As of the end of 2010 there will be no more sherry in Australia. It will instead be called ‘ Apera ’. This is the new name for Australian-made sherry . Similar to earlier assertions of region-specific naming rights (for example Champagne and Burgundy) the International Wine Agreement, signed between Australia and the European Commission, outlaws the use of traditional European terms by producers outside the region’s traditional boundaries. We should also start to see the names to describe the various styles (fino, oloroso, amontillado etc.) disappear in the not to distant future.
Sherry is a fortified wine made from white grapes grown near the town of Jerez, in Andalusia, Spain - an area known as the Sherry triangle. The name ‘sherry’ is actually an anglicization of ‘Jerez’ and the region has officially been named D.O Jerez-Xeres-Sherry .
After fermentation is complete, sherry is fortified with brandy. Because the fortification takes place after fermentation, most sherries are initially dry, with any sweetness being added later. It is produced in a variety of styles, ranging from dry, light versions such as finos to darker and heavier versions known as olorosos, all made from the Palomino grape. Sweet dessert styles are also made from Pedro Ximenez or Moscatel grapes.
What makes sherry, and particularly fino sherry, so unique is the use of flor yeast and the solera system. After standard white winemaking procedures, the wines are transferred into casks, which are only partly filled. The wine in each cask is then seeded with a special yeast (flor yeast) and stored for one or two years. Because the casks are only partly filled, the wine’s upper surface is exposed to air - providing ideal growing conditions for the flor yeast. As the yeast grows it forms a film across the liquid’s surface. In essence, due to this, the wine retains a greenish colour and freshness, and at the same time develops its characteristic nutty aroma and flavour. After a number of years, selected wines are transferred to the upper stage of a solera.
In simple terms a solera is a system of fractional blending. Casks of wine are arranged in a pyramid-like stack with the youngest wine in the top layer casks and the oldest wine in the bottom layer cask. At bottling time, the wine to be bottled is removed from casks in the bottom layer of the solera, taking only a small portion. Then each cask is refreshed from the layer above. This results in a progressive mixing of young wine with older wine, a process known as ‘refreshing the wine'.
Amontillado is initially made this way before being transferred to full casks, where it gradually loses its fresh fino character and begins to develop aged rancio characteristics. Oloroso styles of sherry are not influenced by flor growth. These fortified wines are stored in casks in a solera system for many years developing their characteristic rich and complex flavours.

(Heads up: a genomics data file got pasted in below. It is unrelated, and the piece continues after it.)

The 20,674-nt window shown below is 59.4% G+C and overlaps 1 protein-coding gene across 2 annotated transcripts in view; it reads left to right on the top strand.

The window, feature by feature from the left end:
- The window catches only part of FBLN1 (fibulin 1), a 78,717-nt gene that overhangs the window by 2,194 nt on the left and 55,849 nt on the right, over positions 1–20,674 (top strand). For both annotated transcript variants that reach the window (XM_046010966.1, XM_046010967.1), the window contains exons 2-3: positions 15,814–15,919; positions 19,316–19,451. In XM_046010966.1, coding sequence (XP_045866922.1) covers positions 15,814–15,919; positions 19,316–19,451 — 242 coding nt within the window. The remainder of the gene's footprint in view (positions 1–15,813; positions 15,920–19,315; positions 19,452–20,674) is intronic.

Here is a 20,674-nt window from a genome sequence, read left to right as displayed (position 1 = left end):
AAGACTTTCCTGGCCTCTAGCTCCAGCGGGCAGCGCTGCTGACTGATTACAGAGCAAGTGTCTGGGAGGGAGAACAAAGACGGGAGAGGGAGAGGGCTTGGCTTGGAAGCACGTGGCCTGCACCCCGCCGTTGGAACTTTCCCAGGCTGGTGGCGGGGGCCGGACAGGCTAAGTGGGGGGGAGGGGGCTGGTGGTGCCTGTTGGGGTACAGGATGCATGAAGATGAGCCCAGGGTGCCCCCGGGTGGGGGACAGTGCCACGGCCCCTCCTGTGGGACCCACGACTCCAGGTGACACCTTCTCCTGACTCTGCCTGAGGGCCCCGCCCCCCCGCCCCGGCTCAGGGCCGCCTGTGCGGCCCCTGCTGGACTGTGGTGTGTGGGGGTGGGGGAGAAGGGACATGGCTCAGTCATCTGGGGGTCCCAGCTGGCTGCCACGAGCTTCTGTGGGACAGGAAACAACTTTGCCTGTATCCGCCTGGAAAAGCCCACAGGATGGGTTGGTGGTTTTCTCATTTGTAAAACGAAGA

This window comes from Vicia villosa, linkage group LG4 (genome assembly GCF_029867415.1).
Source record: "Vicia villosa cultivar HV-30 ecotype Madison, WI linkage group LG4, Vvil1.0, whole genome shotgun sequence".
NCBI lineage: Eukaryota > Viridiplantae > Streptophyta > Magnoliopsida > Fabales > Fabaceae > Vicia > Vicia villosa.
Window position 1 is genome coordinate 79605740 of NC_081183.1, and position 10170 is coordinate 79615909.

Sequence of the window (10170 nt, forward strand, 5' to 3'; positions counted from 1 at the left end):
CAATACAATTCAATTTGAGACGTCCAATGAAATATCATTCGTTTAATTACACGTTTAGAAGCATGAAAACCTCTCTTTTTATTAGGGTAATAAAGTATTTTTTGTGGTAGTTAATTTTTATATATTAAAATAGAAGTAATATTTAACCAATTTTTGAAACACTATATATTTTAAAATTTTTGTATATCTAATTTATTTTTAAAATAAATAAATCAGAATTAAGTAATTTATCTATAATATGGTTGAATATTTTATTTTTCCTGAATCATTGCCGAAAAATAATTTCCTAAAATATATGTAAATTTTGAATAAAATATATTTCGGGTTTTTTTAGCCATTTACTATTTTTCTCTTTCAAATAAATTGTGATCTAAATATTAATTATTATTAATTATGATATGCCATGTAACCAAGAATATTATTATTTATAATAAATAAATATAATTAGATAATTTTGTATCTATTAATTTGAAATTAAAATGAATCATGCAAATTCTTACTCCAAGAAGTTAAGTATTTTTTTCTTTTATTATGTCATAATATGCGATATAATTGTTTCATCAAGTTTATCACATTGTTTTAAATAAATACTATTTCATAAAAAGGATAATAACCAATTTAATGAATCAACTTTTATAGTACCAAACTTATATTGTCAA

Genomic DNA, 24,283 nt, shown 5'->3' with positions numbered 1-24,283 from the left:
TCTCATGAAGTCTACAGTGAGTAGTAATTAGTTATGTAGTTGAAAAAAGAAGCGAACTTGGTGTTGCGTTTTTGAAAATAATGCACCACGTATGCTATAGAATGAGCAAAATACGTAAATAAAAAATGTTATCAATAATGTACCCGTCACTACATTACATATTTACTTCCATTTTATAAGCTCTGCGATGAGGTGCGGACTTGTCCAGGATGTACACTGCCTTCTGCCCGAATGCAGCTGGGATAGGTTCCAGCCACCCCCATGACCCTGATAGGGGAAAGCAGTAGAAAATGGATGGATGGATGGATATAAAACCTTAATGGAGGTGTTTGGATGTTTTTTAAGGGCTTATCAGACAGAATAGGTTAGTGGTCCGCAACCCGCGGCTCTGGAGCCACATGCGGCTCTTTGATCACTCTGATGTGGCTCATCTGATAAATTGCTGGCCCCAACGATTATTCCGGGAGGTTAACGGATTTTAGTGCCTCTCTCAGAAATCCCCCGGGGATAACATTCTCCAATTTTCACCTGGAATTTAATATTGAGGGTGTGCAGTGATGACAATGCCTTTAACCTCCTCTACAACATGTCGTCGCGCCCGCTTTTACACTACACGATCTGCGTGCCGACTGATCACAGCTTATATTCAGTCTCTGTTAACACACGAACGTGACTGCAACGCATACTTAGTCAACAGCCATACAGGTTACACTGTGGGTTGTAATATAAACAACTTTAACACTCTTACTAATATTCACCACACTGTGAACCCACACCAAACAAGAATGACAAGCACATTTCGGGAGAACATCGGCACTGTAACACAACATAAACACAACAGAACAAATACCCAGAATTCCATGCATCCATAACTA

In the past, sherry had an unfortunate image as something only your Grandma would drink - or use to make her favourite Christmas trifle! Thankfully this is slowly changing. Companies, such as Seppeltsfield in the Barossa, are helping create a new wave of sherry appreciation - producing a range of styles that are perfect on their own or with a range of dishes. Numerous restaurants now go out of their way to suggest a glass of sherry, and a wide variety of eager customers are discovering the combined delights of tapas and apera!
A complex amalgam of figs, raisins, plum pudding fill the glass. This is a serious drink, having been aged through the Solera system for a minimum of 30 years. This is a must for any connisseur.
Dan Murphy's supports the Responsible Service of Alcohol. New South Wales: Liquor Act 2007. It is against the law to sell or supply alcohol to, or to obtain alcohol on behalf of, a person under the age of 18 years.Victoria: WARNING: Victoria Liquor Control Reform Act 1998: It is an offence to supply alcohol to a person under the age of 18 years (Penalty exceeds $7,000), for a person under the age of 18 years to purchase or receive liquor (Penalty exceeds $600). WARNING. Under the Liquor Control Act 1988, it is an offence: to sell or supply liquor to a person under the age of 18 years on licensed or regulated premises; or for a person under the age of 18 years to purchase, or attempt to purchase, liquor on licensed or regulated premises.South Australia: Liquor Licensing Act 1997, Section 113. Liquor must NOT be supplied to persons under 18. Queensland: Under the Liquor Act 1992, it is an offence to supply liquor to a person under the age of 18 years. For more specific legislation in your state or territory visit our Liquor Licensing Acts page. ABN 88 000 014 675.